I’ve spoken before of the devastating effects that a fear of failure can bring into our lives. It slows our decision making as we agonize over every possibility, dreading failure more than seeking success. It’s as if we spend our lives trudging through waist deep snow. Every step requires intense effort and no step brings any real joy or peace. In a collection of songs and poems in the Bible I stumbled across these words, “Unless the Lord builds the house, those who build it labor in vain” (Psalm 127:1). This means that no matter how much wisdom, skill, or effort I devote to a task, it will not succeed if God does not want it to. Also, no amount of incompetence, doubt, or mistakes will hold back what God wants to accomplish through me.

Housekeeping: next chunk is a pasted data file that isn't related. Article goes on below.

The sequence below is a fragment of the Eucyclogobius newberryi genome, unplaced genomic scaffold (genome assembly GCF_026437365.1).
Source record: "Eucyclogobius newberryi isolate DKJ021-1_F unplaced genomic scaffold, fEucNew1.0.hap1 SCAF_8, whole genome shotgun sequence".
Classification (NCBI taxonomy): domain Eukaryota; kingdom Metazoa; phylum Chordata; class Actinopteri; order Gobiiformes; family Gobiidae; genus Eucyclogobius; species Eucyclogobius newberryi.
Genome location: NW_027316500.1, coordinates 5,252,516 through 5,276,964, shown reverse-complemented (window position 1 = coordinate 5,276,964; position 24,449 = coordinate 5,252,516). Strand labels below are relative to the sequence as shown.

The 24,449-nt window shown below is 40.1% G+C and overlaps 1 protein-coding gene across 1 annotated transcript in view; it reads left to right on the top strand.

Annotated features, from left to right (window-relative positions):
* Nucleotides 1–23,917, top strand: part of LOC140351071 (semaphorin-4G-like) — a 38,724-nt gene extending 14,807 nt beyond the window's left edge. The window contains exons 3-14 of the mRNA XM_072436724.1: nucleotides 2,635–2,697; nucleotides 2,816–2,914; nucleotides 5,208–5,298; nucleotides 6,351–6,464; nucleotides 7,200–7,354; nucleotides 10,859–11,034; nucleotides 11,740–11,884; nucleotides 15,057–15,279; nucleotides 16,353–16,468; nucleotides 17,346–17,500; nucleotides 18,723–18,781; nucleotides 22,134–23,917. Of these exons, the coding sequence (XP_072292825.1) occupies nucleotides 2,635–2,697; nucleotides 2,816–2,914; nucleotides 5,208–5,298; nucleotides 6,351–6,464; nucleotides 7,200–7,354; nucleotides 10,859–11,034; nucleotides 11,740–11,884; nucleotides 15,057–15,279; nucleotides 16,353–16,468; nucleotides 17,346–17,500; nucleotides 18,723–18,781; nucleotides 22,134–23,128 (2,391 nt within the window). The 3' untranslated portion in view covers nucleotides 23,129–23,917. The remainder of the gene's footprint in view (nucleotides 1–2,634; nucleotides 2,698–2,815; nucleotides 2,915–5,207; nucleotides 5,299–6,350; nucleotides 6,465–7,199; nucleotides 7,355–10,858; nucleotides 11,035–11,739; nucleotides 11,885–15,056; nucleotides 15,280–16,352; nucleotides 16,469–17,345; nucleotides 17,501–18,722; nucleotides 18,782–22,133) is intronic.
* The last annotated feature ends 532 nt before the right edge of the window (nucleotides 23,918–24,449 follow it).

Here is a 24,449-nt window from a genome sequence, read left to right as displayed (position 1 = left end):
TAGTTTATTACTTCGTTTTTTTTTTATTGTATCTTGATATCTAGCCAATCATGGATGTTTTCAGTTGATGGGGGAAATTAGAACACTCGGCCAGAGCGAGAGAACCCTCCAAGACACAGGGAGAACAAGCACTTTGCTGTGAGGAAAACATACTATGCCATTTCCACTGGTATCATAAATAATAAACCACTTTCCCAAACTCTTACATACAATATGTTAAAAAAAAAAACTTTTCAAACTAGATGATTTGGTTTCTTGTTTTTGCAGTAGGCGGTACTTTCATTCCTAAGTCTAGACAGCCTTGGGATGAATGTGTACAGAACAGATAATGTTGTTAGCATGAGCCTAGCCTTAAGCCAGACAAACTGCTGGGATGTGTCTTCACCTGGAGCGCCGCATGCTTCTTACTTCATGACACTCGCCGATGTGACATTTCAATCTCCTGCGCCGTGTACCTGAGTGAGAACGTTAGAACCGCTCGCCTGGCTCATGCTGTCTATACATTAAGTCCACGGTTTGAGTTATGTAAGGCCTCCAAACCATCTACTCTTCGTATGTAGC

My first thought when reading these words was, “Great! I just have to make sure I’m always doing what God wants and I will never fail!” At closer look, I don’t think that’s what the writer is leading us to in this passage. This approach will only cause me to adopt another obsession. We would spend our lives fearfully asking, “Does God want this? Is God behind that? Does God not want me to do this?” These questions are beautiful the first or second time they are asked of God, but they can become toxic the fifteenth and sixteenth. My obsession will still be on gaining success and avoiding failure. God’s greatest desire is not that we never fail, but that we would grow in our relational knowledge of Him. The perfect satisfaction for our soul is when God becomes our obsession, not what He will do for us, or what He might do to us, but accepting His passion to do life with us. The writer of this psalm is saying that God is so good that He will make sure that we fail in the exact spots where we need to fail. Also, no matter how much we struggle, He will allow us to succeed at the right times in the right places. God will use our failures and successes to allow us to know Him more, which is the only true source of hope and joy.